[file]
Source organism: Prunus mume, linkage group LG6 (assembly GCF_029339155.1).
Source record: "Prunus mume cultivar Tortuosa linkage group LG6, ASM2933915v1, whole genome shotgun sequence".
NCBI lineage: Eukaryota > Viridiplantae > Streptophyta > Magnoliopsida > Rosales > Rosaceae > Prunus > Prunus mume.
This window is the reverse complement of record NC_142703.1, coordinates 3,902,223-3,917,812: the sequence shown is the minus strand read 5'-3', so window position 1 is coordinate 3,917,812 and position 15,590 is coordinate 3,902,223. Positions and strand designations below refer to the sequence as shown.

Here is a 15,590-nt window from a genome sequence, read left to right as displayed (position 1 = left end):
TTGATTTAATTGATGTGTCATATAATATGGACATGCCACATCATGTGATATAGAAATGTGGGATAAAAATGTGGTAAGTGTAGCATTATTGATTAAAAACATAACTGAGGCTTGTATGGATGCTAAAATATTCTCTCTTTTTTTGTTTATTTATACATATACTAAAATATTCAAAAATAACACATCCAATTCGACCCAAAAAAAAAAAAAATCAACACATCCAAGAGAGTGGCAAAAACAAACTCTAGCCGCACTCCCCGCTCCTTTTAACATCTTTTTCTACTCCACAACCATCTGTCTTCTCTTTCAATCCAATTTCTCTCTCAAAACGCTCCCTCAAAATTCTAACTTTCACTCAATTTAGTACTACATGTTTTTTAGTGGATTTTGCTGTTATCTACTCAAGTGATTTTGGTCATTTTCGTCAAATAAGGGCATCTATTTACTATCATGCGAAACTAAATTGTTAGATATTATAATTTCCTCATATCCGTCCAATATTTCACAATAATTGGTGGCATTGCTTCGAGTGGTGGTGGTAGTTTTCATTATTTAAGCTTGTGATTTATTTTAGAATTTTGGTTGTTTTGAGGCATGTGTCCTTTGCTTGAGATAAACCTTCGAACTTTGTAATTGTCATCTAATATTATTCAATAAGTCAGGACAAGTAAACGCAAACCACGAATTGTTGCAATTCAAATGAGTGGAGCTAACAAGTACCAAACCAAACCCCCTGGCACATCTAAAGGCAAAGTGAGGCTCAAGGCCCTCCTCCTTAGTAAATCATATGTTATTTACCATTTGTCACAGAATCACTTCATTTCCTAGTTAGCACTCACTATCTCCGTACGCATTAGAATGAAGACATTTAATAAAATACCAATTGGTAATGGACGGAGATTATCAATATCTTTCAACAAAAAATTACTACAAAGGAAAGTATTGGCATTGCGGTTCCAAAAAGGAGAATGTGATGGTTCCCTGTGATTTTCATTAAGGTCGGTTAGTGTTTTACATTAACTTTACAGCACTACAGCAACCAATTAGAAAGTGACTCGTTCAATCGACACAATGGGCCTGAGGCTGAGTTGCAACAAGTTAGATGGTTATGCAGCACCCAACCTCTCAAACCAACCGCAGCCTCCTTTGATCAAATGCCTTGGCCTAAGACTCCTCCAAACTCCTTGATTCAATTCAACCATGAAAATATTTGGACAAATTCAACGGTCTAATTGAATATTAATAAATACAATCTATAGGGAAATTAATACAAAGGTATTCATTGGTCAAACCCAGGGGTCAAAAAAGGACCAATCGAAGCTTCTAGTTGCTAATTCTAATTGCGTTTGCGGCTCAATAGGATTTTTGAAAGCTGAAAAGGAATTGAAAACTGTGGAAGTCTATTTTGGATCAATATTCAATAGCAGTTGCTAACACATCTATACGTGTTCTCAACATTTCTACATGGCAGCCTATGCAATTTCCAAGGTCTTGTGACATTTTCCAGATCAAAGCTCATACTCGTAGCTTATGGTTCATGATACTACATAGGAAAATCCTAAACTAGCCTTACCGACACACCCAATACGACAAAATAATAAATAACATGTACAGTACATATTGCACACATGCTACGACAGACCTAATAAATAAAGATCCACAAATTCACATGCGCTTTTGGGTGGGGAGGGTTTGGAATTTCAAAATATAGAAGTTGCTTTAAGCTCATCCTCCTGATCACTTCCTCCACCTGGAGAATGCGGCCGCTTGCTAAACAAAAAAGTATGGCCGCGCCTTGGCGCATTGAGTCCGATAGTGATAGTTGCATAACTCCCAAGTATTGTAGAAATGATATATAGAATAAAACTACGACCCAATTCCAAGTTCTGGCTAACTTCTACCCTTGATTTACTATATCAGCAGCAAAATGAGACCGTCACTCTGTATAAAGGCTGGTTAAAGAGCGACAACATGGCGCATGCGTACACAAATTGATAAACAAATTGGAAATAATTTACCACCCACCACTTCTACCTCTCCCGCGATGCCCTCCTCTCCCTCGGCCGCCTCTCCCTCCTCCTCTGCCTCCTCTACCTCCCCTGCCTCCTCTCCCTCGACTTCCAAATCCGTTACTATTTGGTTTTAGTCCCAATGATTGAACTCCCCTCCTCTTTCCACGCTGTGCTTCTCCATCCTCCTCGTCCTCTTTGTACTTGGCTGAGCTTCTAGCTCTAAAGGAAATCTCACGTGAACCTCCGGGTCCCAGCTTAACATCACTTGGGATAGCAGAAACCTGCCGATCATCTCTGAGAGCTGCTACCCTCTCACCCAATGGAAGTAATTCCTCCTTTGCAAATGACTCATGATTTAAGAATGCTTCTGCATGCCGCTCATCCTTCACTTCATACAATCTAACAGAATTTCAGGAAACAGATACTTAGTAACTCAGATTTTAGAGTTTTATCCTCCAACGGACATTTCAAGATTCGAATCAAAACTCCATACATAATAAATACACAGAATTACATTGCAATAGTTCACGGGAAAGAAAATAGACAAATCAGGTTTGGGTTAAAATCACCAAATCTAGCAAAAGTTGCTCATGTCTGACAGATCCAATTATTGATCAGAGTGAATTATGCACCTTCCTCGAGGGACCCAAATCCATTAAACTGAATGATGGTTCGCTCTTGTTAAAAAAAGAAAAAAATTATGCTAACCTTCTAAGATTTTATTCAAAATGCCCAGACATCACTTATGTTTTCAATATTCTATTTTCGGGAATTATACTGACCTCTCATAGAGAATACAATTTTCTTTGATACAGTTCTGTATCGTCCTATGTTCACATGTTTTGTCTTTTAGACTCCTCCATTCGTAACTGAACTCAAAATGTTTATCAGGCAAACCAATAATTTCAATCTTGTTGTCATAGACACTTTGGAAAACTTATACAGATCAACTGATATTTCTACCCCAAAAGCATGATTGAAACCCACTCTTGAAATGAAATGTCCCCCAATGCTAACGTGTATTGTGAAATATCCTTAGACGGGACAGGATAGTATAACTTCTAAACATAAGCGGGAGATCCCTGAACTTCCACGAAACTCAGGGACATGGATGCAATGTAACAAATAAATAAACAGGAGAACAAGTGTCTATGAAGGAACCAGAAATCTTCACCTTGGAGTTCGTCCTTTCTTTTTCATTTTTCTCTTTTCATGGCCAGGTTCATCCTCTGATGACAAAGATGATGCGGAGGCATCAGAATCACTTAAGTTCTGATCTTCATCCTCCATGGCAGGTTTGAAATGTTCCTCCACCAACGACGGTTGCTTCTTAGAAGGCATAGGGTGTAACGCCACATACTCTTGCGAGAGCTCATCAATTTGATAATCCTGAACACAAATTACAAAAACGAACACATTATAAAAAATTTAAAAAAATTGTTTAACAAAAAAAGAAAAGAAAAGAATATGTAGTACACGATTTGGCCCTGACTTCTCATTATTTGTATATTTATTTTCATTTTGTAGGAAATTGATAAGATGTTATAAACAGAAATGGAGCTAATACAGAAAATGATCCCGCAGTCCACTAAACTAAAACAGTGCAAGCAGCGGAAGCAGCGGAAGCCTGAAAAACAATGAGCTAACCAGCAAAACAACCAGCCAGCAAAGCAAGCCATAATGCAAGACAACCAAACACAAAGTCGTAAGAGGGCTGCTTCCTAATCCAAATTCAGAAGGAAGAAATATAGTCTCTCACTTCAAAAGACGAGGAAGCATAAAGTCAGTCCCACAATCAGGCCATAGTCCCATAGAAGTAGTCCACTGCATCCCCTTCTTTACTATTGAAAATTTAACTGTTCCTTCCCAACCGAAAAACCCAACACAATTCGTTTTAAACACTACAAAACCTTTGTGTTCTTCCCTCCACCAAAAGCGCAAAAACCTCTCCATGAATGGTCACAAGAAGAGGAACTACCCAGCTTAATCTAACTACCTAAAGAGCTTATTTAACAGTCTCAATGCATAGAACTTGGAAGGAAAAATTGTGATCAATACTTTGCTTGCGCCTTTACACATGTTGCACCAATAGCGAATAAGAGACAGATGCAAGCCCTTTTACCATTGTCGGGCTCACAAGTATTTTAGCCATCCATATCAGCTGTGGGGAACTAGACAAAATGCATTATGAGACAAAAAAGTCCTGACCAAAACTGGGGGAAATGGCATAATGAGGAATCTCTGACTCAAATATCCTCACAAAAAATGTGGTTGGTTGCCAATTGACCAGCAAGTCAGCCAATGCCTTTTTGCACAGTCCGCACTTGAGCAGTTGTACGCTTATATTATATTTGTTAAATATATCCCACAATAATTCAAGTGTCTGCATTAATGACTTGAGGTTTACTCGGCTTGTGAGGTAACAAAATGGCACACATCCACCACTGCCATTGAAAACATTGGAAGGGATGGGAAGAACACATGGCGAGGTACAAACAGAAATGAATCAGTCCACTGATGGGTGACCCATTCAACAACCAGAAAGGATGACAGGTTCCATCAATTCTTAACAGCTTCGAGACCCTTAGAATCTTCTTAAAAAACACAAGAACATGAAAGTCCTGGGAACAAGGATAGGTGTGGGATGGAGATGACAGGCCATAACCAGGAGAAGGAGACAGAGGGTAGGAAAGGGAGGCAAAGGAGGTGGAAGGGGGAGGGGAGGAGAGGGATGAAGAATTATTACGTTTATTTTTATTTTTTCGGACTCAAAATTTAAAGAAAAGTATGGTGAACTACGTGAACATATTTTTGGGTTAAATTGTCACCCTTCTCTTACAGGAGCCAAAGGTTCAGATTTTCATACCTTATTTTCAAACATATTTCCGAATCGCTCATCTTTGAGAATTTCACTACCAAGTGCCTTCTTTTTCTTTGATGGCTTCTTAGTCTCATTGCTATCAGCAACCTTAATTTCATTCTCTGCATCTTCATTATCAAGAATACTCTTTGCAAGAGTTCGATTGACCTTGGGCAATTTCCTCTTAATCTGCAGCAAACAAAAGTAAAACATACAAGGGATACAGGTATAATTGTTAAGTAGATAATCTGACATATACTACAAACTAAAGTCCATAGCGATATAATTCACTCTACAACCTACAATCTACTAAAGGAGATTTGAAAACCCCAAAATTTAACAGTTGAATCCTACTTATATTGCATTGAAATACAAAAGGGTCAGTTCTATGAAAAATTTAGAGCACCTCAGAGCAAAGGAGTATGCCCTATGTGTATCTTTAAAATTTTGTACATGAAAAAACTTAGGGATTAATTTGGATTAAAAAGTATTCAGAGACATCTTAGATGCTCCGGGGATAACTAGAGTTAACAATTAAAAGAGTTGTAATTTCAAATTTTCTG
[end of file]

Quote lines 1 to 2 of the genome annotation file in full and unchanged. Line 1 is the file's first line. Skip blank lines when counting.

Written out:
Source organism: Prunus mume, linkage group LG6 (assembly GCF_029339155.1).
Source record: "Prunus mume cultivar Tortuosa linkage group LG6, ASM2933915v1, whole genome shotgun sequence".